Reflections on the Colorado School Massacre
At about 11:20 am on Tuesday the 20th of April, two boys named Eric Harris and Dylan Klebold entered Columbine High School in Littleton, Colorado heavily armed with guns and home-made bombs. In the next few minutes, they murdered 13 people, wounded at least 24 others, then turned their weapons on themselves. After it was all over, it was discovered that among other dubious enthusiasms they were fond of violent video games.
In the weeks that followed, whole volumes were written about the massacre, and it may be presumptuous – or redundant – for me to add to them. But the real movers and shakers in the game industry, the ones with the power to say what does and does not get onto the store shelves, have been conspicuous by their silence. This tragedy has serious implications for us. It seems appropriate that someone on the inside should point them out.
What follows is not an essay or an argument after the fashion of most of my columns, but a series of disconnected reflections inspired by the Littleton massacre.
During the Middle Ages, childhood wasn't legally considered a separate stage of life. The law only recognized one punishment for a given crime, and children were flogged, hanged, and burned just as adults were. Nor were children much regarded socially; they almost never appear in medieval paintings or drawings. The historian Barbara Tuchman theorized in her book, A Distant Mirror, that the worship of Mary as the perfect mother and the infant Jesus as the perfect child may have made all realistic representation of mothers and children unnecessary or even impossible.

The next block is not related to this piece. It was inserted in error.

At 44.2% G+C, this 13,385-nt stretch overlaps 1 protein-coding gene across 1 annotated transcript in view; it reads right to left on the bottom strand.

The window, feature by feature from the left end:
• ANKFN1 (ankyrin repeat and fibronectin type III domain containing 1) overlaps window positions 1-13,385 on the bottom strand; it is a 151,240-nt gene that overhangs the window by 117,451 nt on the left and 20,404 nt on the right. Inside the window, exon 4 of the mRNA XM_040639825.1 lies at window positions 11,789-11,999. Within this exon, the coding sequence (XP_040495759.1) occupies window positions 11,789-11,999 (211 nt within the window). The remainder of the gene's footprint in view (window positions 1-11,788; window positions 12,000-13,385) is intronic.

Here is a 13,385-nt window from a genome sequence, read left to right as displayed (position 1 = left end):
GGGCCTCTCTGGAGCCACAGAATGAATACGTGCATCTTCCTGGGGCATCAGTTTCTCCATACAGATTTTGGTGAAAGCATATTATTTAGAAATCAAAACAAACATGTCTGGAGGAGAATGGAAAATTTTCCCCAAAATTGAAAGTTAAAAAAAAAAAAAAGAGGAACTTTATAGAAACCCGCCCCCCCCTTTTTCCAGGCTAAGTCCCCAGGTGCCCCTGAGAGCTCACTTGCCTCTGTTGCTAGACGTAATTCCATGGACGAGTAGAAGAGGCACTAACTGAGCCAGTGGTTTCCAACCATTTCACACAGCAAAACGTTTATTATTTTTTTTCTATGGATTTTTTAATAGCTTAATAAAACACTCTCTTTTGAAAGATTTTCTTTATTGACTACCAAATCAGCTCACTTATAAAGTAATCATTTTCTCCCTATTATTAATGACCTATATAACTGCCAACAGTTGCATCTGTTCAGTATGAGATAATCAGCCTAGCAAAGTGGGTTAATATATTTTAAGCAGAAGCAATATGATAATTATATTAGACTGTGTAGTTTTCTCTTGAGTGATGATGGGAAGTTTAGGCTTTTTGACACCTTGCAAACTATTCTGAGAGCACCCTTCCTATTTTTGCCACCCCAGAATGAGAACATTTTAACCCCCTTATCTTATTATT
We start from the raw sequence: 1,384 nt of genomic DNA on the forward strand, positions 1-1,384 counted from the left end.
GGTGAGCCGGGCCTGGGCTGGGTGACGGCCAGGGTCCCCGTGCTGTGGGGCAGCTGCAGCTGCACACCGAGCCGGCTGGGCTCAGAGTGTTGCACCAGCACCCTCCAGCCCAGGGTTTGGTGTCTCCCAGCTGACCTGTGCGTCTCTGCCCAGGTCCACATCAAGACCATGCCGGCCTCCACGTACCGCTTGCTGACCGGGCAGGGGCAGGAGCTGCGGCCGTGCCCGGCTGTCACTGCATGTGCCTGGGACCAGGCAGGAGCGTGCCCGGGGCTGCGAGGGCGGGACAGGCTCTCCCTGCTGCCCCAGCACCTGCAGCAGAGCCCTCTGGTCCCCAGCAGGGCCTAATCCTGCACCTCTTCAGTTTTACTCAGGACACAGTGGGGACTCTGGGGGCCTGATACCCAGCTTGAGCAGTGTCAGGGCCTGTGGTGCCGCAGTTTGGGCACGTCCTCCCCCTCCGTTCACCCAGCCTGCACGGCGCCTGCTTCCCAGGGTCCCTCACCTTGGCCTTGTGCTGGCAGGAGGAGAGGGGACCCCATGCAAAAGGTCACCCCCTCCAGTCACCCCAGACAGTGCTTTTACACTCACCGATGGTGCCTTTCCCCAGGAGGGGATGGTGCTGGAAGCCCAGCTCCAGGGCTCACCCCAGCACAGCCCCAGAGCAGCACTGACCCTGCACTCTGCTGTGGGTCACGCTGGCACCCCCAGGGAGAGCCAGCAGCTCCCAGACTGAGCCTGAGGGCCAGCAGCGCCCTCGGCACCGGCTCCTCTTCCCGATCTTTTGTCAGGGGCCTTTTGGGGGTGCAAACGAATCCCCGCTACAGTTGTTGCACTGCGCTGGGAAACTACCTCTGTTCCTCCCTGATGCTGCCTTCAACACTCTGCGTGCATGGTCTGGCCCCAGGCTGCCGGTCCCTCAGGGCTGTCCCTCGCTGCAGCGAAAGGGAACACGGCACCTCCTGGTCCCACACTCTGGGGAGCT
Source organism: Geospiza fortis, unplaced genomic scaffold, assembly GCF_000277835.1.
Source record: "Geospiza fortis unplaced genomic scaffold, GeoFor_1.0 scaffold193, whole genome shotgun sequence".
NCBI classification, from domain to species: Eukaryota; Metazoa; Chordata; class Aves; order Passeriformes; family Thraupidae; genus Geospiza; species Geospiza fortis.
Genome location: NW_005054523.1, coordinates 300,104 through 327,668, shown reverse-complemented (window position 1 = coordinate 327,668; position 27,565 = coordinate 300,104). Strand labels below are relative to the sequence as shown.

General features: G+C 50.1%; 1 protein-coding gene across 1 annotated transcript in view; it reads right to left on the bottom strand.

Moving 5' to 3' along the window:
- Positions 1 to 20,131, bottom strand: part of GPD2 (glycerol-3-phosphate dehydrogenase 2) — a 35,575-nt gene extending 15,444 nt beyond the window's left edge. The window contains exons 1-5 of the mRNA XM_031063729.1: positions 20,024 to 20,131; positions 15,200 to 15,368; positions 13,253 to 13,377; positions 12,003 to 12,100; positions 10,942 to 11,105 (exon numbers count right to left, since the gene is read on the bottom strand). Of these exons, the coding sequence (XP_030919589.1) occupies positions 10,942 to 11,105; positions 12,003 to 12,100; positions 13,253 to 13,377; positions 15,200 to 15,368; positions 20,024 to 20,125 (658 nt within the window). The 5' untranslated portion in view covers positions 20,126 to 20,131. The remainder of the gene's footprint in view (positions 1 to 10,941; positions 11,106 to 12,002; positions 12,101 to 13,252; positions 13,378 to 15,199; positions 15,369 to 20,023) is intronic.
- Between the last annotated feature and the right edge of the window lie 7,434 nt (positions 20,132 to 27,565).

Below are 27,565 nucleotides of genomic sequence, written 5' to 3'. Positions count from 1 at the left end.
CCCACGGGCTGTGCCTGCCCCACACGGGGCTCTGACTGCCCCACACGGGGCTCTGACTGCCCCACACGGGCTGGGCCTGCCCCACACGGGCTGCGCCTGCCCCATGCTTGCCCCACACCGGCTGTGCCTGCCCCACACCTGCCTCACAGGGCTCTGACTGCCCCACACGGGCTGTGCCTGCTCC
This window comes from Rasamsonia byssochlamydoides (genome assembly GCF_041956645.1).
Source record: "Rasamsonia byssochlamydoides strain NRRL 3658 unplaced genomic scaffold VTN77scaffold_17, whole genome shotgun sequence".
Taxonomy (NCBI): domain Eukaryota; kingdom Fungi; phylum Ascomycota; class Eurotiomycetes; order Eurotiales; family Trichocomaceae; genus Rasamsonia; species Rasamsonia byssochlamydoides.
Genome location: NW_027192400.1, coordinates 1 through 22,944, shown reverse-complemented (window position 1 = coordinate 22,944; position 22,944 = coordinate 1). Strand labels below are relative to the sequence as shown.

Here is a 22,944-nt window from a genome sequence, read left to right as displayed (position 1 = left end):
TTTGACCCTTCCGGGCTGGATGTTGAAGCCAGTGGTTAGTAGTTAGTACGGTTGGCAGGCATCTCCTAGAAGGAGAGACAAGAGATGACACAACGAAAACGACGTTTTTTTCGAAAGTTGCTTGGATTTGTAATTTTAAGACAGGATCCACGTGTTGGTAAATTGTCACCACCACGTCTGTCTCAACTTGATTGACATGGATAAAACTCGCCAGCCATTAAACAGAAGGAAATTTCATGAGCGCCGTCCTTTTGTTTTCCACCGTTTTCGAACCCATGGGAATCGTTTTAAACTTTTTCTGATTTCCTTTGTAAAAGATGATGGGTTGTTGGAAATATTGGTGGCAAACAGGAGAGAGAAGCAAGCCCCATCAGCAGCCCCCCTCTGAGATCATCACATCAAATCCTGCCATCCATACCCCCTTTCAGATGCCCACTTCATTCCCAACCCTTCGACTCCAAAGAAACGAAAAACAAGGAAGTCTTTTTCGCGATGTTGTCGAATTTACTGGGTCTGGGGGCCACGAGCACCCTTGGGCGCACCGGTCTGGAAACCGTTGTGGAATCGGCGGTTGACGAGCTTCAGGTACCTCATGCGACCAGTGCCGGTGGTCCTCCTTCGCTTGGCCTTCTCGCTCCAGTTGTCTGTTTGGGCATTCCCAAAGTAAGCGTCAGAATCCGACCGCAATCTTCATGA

Later, in the Victorian era, childhood began to be celebrated in books for and about children such as Alice's Adventures in Wonderland. Childhood was seen as a joyous time filled with innocent pleasures. (This was among the rich, of course. Among the poor, children were put to work in the mills or the mines as soon as they could work a 16-hour day.) But it wasn't until the 20th century that teenagers finally got recognition as a separate class of people. More than children, less than adults, adolescents demanded new forms of entertainment all their own. Sometime after the First World War, a "youth culture" began to emerge. There were books and movies for teenagers, and later, television and video games as well. And what made this possible was the buying power of these new markets. For the first time, kids had money. Lots of money.
Youth culture has now expanded into a multibillion-dollar business, and it has grown so much that it threatens to overwhelm adult culture in the mainstream media. Most new movies and television shows are aimed at young people, and the Hollywood system expects them to be created by young people as well. Screenwriters frequently delete old TV shows from their resumes to prevent studio bosses from figuring out how old they are. Last year there was a big scandal when a much-sought-after 19-year-old Hollywood writer named Riley Weston turned out to actually be a 32-year-old actress named Kimberlee Elizabeth Kramer. The youth market is treated as the only one that counts.